The ITC Mendoza Roman family was also announced in Volume Eighteen of U&lc, as were additions to the ITC Franklin Gothic and ITC Garamond families – the latter having an interesting backstory. In the mid 1980s, Apple adopted a digitally condensed version of ITC Garamond as its brand typeface. The face’s proportion fell somewhere between the regular weights of ITC Garamond and ITC Garamond Condensed. Like most digital distortions, however, it lacked the refinement of a typeface developed by a type designer or lettering artist. Apple used the typeface in all its advertising and corporate literature for several years before approaching ITC and Bitstream, the first digital type foundry, to develop a properly designed version of the face. This was to become ITC Garamond Narrow.

The “Felix The Cat” cover of U&lc Volume Eighteen Number Three, added more collectability to a publication that was already horded by graphic designers. It was printed as a series of three, each with the same “Felix” image, but with a different background color: florescent pink, orange and green. We’ve provided the pink cover in this series of PDFs. True collectors of U&lc have all three covers.

Click the PDFs below to find out what else was in U&lc Volume Eighteen.

Low Resolution:

Volume 18–1 (Low Res).pdf (10.2 MB)

Volume 18–2 (Low Res).pdf (temporarily unavailable)

Volume 18–3 (Low Res).pdf (11.2 MB)

Volume 18–4 (Low Res).pdf (13.2 MB)

High Resolution:

Volume 18–1.pdf (52.7 MB)

Volume 18–2.pdf (temporarily unavailable)

Volume 18–3.pdf (56.5 MB)

Volume 18–4.pdf (62.4 MB)

Editorial footnote: At the time of (original) posting we do not have PDFs available for the second issue of volume 18. Don’t worry, we do have this issue in our archives and we plan on posting PDFs at a later date.

Allan Haley
Allan Haley is Director of Words & Letters at Monotype Imaging. Here he is responsible for strategic planning and creative implementation of just about everything related to typeface designs.

 


by Allan Haley

The four issues of U&lc, Volume Seventeen, were published in 1990; a year that presented graphic designers with unanswered questions about the future of typographic communication – and one that marked ITC’s twentieth anniversary. Among a great crop of articles on everything from Japanese kites to the Vigeland Sculpture Park, two new typeface families were announced in Volume Seventeen and the lives of a pair typographers that changed the course of British typographic history were explored.

In Volume Seventeen, Number Three, U&lc approached a wide range of creative specialist with  the question, “Can fine typography exist in the 90’s?” The introduction to the article sets the stage for their answers. “The question is not so easily answered. From different perspectives the response can be a resounding “yes,” or a qualified “no.” Electronic typesetting and type designed for a computer and on a compute have made type lovers anxious. Yet other fastidious and committed type users have found working with type in this electronic age a compelling challenge.” The answers may surprise you.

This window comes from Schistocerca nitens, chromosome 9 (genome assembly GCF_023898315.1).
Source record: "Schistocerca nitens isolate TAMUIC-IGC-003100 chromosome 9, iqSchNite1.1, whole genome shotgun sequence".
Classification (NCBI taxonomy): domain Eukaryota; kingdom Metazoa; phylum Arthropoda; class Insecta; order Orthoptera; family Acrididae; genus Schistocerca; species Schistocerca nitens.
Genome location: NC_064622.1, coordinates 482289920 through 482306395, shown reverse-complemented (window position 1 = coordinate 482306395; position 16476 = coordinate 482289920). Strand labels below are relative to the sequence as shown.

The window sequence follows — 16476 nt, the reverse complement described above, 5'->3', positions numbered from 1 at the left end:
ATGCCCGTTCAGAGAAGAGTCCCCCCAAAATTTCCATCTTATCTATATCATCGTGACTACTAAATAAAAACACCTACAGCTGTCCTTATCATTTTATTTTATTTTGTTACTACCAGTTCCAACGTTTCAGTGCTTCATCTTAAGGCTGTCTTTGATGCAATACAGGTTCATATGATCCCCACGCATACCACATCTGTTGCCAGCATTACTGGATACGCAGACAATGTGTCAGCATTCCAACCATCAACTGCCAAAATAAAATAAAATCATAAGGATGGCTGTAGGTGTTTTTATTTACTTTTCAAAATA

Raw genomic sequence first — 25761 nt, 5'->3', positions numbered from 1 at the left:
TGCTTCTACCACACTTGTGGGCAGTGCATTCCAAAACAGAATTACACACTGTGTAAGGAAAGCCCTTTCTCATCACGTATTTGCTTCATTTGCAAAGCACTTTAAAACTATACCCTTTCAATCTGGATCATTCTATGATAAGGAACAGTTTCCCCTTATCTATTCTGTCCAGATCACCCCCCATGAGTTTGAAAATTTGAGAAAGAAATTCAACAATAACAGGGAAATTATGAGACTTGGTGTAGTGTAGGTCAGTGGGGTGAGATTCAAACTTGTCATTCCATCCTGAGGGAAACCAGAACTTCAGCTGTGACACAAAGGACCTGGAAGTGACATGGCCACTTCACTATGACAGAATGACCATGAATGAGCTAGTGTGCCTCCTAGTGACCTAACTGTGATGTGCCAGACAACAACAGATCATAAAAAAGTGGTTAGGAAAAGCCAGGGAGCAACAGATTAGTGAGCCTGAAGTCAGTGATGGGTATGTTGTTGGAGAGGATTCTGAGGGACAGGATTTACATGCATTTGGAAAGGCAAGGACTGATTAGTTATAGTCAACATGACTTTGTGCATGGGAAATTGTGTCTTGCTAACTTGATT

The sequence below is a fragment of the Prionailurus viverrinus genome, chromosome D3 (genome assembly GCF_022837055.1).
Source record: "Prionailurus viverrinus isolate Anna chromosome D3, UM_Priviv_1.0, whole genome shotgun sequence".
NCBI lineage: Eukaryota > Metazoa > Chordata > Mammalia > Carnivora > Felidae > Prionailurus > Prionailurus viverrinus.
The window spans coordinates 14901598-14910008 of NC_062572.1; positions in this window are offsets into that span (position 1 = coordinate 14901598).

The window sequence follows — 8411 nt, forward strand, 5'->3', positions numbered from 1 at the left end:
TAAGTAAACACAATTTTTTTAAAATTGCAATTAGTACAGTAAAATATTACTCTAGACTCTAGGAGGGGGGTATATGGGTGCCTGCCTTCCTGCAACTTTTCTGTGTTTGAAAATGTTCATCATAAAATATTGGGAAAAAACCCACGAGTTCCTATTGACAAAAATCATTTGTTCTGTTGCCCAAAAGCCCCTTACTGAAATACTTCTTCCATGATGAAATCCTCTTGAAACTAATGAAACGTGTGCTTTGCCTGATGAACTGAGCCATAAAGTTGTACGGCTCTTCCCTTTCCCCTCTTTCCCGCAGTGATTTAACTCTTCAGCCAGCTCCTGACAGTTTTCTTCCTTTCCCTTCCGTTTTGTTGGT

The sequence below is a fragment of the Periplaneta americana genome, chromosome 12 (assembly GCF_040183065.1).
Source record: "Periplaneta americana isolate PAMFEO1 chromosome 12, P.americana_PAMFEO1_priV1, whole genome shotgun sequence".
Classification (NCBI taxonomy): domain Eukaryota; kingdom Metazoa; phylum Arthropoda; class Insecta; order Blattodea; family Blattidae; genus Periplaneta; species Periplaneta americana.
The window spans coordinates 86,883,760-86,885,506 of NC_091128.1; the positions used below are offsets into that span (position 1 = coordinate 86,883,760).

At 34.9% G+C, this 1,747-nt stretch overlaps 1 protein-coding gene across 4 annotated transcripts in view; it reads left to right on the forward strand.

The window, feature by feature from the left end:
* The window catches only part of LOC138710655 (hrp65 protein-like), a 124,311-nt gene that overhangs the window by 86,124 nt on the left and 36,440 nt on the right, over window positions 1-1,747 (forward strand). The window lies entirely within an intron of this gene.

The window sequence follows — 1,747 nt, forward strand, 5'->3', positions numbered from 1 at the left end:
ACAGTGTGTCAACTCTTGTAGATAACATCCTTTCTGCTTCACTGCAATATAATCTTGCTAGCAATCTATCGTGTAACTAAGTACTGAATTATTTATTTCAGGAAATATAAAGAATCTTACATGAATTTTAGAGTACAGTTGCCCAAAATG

ITC celebrated its twentieth anniversary in U&lc Volume Seventeen, Number Four. However, rather than provide a history of the company or its accomplishments, the six-page “tribute” featured the reflections of 20 luminary designers (from Art Chantry to Hermann Zapf) on images which influenced or inspired them over the previous two decades.

The ITC Quay Sans™ design was announced in the pages of Volume Seventeen – as was the ITC Officina™ family. Even thought the goal for the latter was to “create a small family of type ideally suited to the tasks of office correspondence and business documentation,” ITC Officina went on to become a stable for all manner of graphic communication.

The QuarkXPress™ 3.0 software for IBM computers running Microsoft Windows® 3.0 or OS/2® was also announced in the pages of Volume Seventeen – as was the availability of the now ubiquitous PowerPoint® application.

Click the PDFs below to find out what else was in U&lc Volume Seventeen.

Low Resolution:

Volume 17–1 (Low Res).pdf (12.2 MB)

Volume 17–2 (Low Res).pdf (11.0 MB)

Volume 17–3 (Low Res).pdf (12.2 MB)

Volume 17–4 (Low Res).pdf (11.2 MB)

High Resolution:

Volume 17–1.pdf (61.2 MB)

Volume 17–2.pdf (54.0 MB)

Volume 17–3.pdf (63.3 MB)

Volume 17–4.pdf (57.2 MB)

Allan Haley
Allan Haley is Director of Words & Letters at Monotype Imaging. Here he is responsible for strategic planning and creative implementation of just about everything related to typeface designs.

 


by Allan Haley

You may notice something different in the last two issues of U&lc Volume Sixteen. The table of contents, that normally ran on page one of each issue, is moved back several pages to make way for advertising. Letraset, primarily known as the premier provider of dry transfer lettering the 1970s and 1980s, had acquired ITC just a couple of years earlier – and the ads were for the company’s new line of design software and plug-ins.